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Sticks and stones, paint and light bulbs

Godwin Heights – A light bulb is transformed into a snowman. Sticks and holly from the backyard become a snowflake. A plastic bottle morphs into a snowglobe.

These were just some of the entries for Godwin Heights Middle School’s Natural Christmas Tree Decoration contest. Hosted by the school’s environmental club, The Green Club, students were encouraged to create ornaments using natural materials and to recycle or reuse items in their homes.

Sixth-grader Alivia Tanjarion with her two ornaments

“I was looking for something that would be fun and get the students involved,” said sixth-grade math teacher William Mull, The Green Club advisor. 

Like many of the school’s clubs and extracurricular activities, it has been “a crazy year” for The Green Club, Mull said. The pandemic prevented the club from having its annual camping trip last spring. The group has only been able to meet a few times in-person this fall due to the district starting with and then moving back to virtual instruction.

A member of several environmental education groups, Mull searched for an environmental project students could do at home and The Natural Christmas Tree Decoration contest was a perfect fit.

Mull said he presented the idea to The Green Club members and they suggested opening the contest up to the entire school.

“I just thought it was a good idea, not just for the club, but to include everybody,” said sixth-grader Liliana Gunderson. 

Sixth-grader Liliana Gunderson turned a lightbulb into a snowman

No Further Than the Backyard

Liliana first made an ornament with pine tree branches and holly. She said she was amazed at how the red holly berries made the ornament just pop with color. She had so much fun, she went out and gathered some twigs and grapevines and created a snowflake ornament too. 

“I learned that you can find some really neat supplies just by going into your own backyard and then make something that is really colorful and unique with it,” she said.

For seventh-grader Amilee Zepeda, a plastic bottle became a snowglobe complete with a pinecone Christmas tree, a gift made from styrofoam and cotton balls for snow. Amilee also used old Christmas lights that were about to head to the trash.

“I was talking to my dad about it and he said he had this amazing idea for a light bulb,” said sixth-grader Alivia Tanjarion. Alivia painted the bulb white and, after the paint dried, added details to create a snowman.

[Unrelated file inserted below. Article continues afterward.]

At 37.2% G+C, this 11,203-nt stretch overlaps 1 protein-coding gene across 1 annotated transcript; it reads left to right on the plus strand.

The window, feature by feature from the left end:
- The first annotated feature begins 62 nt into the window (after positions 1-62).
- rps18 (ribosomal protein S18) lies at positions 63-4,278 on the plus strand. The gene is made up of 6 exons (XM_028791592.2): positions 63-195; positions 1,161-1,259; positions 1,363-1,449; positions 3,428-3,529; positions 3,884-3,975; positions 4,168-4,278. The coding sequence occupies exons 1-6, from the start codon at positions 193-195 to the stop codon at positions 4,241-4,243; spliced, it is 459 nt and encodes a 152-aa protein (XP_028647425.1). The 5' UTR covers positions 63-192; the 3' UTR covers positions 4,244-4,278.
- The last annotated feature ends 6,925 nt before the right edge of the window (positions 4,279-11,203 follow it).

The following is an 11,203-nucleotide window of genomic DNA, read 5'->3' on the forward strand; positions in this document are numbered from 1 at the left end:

One of sixth-grader Alivia Tanjarion’s ornaments is a wreath

“The project taught me a lot of things such as the importance of including others and also time management,” Alivia said, adding that at first she thought she had plenty of time to create an ornament but then discovered how much her time already was committed to school work and other tasks.

“You suddenly realize you have so many things to do and you just have to get through it,” she said.

A Gift for a Loved One

Mull will join several other middle school teachers in voting for the winners, who will receive gift cards. The real winners, though, may be family members who get these one-of-a-kind treasures, he said.

“It provided the students with the opportunity to learn that they don’t have to go out and spend a lot of money but can just use items from around their home,” he said. “It gave them the opportunity to create and, in the end, have a gift for mom when they were done.”

Seventh-grader Amilee Zepeda used a plastic bottle and discarded lights to create a snowglobe
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Joanne Bailey-Boorsma
Joanne Bailey-Boorsma
Joanne Bailey-Boorsma is a reporter covering Kent ISD, Godwin Heights, Kelloggsville, Forest Hills and Comstock Park. The salutatorian for the Hartland Public Schools class of 1985, she changed her colors from blue and maize to green and white by attending Michigan State University, where she majored in journalism. Joanne moved to the Grand Rapids area in 1989, where she started her journalism career at the Advance Newspapers. She later became the editor for On-the-Town magazine, a local arts and entertainment publication. Her eldest daughter is a nurse, working in Holland, and her youngest attends Oakland University. Both are graduates from Byron Center High School. She is a volunteer for the Van Singel Fine Arts Advisory Board and the Kent District Library. In her free time, Joanne enjoys spending time with her family, checking out local theater and keeping up with all the exchange students they have hosted through the years. Read Joanne's full bio


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